Keir Starmer eviscerates Boris Johnson's false child poverty claims in just 45 seconds

Joanna Taylor
Thursday 25 June 2020 08:15
news

Keir Starmer delivered another devastating blow to Boris Johnson at PMQs, saying that his false claims about child poverty have been "found out".

Taking his usual calm and forensic approach to Prime Minister's Questions, Starmer said:

Last week I asked the prime minister about two claims about child poverty. He said absolute child poverty and relative child poverty have both declined under this government. On Monday, the office of the children's commission ruled that the prime minister's answer was mostly false. 

The prime minister also said there are four thousand fewer families living in poverty now than there were in 2010. On Monday, the office of the children's commission ruled that that was simply false. 

He's been found out. He either dodges the question or gives dodgy answers. 

In just 45 seconds, Starmer eviscerated both Johnson's claims about child poverty improving under the Tory government and his evasive approach to answering questions.

Starmer's experience as a lawyer was particularly evident during this exchange as he carefully laid out the damning evidence against the prime minister's statements before concluding "no more witnesses, I rest my case".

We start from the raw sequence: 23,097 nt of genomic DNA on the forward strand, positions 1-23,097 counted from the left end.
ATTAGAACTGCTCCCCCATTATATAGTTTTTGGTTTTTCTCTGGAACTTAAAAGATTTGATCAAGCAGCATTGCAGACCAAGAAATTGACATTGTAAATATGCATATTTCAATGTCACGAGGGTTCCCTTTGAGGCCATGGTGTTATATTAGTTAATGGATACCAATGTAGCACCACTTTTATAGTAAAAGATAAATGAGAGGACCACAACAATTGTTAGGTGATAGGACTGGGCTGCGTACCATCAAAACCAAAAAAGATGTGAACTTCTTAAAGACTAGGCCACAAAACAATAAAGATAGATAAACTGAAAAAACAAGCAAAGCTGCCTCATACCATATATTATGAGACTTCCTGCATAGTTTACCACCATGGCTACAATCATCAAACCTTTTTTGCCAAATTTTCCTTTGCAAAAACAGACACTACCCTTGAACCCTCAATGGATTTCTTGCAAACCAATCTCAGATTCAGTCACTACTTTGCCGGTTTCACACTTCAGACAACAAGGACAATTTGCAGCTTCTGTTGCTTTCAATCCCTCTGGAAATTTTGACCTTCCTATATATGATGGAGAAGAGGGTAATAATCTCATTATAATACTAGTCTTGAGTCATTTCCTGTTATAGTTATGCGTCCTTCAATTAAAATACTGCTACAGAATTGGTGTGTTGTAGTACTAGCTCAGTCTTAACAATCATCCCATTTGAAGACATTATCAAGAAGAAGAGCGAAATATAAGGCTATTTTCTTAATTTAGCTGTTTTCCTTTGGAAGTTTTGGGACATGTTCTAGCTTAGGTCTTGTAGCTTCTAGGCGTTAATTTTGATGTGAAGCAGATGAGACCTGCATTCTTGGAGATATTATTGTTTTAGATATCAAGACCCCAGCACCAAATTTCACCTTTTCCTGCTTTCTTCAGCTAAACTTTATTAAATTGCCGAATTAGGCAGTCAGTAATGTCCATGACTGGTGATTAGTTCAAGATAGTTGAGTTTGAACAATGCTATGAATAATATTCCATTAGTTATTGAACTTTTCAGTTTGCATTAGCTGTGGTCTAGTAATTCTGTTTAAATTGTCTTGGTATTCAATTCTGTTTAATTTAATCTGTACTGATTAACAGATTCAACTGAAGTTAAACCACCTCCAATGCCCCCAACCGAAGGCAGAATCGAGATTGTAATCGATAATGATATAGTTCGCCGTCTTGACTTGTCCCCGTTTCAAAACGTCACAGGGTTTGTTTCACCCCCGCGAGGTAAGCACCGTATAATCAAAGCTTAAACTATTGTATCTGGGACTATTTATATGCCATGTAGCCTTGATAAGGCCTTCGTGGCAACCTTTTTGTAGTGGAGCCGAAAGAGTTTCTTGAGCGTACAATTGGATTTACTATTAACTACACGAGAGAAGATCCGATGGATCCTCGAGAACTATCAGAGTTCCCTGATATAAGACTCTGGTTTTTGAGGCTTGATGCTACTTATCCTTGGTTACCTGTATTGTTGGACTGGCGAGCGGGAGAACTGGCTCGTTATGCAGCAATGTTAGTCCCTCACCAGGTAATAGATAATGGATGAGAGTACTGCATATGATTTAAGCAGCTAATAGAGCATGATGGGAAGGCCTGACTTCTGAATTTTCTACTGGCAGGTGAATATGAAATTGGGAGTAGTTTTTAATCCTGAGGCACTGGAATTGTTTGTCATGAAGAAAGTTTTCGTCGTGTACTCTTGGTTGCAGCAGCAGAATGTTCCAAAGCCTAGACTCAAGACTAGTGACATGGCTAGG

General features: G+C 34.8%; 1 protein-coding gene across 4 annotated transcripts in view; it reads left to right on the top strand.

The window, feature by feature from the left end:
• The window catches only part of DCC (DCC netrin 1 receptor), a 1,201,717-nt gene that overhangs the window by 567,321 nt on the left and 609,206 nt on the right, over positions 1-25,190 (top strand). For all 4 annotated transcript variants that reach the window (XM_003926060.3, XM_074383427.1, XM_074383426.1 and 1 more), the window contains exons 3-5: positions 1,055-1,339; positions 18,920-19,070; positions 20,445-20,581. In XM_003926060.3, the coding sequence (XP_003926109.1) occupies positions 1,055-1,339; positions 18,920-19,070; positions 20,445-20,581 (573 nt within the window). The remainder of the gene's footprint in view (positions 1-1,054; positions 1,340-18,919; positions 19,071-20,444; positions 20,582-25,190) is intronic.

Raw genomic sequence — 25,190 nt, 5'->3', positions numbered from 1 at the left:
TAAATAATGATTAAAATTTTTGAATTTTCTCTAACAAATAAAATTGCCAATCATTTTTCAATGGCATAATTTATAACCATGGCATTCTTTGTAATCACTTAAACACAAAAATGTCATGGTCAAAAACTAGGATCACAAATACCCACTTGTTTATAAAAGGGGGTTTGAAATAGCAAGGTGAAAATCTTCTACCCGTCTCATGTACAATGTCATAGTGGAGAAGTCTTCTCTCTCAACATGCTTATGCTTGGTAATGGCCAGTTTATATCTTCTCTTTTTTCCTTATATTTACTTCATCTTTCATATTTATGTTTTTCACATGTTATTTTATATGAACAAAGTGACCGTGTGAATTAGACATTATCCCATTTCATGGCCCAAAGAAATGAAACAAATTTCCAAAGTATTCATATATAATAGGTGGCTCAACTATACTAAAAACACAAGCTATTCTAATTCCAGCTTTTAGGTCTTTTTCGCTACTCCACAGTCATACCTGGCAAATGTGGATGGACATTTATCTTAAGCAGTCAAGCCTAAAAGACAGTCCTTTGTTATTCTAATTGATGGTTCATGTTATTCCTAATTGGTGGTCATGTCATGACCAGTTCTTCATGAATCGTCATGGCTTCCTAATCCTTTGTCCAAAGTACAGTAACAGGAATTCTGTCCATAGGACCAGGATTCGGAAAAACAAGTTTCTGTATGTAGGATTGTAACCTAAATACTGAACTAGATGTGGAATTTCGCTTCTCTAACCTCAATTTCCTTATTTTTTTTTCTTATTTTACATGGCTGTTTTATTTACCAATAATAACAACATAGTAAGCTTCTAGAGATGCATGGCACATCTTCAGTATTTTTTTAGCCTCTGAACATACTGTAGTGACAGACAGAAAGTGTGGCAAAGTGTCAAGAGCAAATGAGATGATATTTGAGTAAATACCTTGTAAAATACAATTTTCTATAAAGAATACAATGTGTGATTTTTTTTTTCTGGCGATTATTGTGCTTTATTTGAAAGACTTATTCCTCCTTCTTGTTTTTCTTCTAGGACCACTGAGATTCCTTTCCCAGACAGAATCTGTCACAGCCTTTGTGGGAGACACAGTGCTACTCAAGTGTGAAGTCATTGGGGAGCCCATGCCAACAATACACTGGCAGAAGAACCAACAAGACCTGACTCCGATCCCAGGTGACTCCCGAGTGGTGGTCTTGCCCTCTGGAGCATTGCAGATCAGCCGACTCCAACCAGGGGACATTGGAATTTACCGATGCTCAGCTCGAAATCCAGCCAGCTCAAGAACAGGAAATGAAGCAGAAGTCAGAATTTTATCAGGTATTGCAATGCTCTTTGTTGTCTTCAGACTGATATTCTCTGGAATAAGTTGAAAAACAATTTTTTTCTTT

As predicted, Johnson's response didn't answer the question directly.

Instead of "correcting the record" on his child poverty statements as Starmer urged, he instead chose to focus on the tangentially-related issue of schools reopening post-lockdown.

He still can't make up his mind — talking about child poverty — the single biggest determinant of a child's success is whether or not he or she goes to school. He still won't say whether children should go.

Johnson appeared buoyed by the cacophony of 'hear, hears' from the Tory MPs behind him, something he missed during lockdown while the majority of MPs worked from home.

Elsewhere during PMQs, Johnson claimed there wasn't "a single country in the world that has a contact-tracing app", even though Germany has one which has been downloaded 12 million times.

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